In a year of major pop records that make sweeping yet ultimately lackluster appeals toward confessionalism and vulnerability, the debut LP from British indie-pop newcomer Rachel Chinouriri is the year’s most emotionally and sonically striking coming-of-age concept album. Her music feels deeply personal and relatable without trying to be; its emotional impact never feels overwrought, and is always matched by a varied range of instrumental and production choices and Chinouriri’s engaging, elastic vocals. From the soaring, shoegazey meditation on imposter syndrome and leaving home (“The Hills”), to “Never Need Me,” the cinematic lead single and star-power proof-of-concept pop standout, to Chinouriri’s irreverent Cher Horowitz-inflected monologuing over the whistles and handclaps on “It Is What It Is,” to the breezy bravado on “Dumb Bitch Juice,” to the devastating diva balladry of “Robbed,” What a Devastating Turn of Events establishes Chinouriri as one of the most exciting young stars on the rise. —Grace Robins-Somerville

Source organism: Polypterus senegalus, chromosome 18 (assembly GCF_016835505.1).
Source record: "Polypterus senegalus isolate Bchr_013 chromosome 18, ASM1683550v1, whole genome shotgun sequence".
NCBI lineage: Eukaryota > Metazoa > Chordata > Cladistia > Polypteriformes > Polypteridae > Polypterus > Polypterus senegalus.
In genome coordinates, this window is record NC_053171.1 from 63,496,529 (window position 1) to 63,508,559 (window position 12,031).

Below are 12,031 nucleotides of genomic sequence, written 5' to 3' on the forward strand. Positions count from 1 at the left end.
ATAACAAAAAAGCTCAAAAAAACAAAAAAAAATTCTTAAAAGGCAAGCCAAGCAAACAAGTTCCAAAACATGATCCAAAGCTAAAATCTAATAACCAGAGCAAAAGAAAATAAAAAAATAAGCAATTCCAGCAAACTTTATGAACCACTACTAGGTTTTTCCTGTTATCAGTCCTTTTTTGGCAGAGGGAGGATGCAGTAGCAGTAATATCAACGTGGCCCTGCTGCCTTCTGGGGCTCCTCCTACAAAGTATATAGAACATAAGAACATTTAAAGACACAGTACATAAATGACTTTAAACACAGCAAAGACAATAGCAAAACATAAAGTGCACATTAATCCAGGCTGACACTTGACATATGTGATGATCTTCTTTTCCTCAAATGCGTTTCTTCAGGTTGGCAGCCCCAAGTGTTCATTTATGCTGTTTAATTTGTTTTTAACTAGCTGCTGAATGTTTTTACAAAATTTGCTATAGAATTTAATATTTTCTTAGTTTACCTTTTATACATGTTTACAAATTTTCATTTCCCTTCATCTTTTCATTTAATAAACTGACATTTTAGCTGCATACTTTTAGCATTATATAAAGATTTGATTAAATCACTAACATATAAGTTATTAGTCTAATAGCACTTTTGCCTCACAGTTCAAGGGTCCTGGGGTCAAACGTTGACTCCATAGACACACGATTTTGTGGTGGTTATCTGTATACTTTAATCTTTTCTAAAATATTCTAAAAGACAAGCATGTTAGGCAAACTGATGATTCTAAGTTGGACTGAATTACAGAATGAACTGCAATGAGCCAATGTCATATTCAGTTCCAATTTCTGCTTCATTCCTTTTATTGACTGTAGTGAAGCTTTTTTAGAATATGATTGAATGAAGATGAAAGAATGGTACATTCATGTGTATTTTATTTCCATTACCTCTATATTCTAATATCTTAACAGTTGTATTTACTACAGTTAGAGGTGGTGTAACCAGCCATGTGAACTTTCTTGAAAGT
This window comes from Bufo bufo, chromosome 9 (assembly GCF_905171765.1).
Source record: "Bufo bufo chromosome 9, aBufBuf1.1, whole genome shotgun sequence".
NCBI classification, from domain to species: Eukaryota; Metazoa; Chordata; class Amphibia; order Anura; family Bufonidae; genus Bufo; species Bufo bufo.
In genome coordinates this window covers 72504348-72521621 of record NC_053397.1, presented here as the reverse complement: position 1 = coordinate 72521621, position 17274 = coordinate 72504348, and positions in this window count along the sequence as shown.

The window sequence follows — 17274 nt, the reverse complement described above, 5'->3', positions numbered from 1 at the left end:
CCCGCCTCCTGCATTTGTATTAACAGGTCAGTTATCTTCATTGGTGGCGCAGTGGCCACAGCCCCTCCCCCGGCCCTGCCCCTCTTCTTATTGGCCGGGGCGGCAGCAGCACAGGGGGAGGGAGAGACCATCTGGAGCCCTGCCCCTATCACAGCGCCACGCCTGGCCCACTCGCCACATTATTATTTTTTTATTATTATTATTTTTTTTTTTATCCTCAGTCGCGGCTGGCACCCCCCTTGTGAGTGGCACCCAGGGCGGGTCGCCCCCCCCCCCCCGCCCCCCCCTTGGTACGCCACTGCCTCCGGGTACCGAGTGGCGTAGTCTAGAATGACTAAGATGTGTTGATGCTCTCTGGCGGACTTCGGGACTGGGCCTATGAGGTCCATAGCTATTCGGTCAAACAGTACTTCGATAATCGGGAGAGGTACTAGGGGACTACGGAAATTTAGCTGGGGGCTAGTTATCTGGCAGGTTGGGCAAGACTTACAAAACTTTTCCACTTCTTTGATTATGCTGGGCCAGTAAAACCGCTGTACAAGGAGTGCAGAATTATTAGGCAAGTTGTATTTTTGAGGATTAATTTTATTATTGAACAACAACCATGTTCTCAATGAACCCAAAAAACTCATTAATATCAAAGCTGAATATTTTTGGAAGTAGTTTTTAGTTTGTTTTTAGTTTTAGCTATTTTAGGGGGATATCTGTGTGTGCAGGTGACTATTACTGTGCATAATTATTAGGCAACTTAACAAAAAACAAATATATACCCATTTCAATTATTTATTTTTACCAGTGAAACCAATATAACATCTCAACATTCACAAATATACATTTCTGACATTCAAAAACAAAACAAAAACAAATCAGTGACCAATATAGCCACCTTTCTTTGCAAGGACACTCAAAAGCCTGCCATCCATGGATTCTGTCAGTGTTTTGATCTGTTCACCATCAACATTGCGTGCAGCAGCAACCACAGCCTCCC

Rosali: Bite Down (Merge)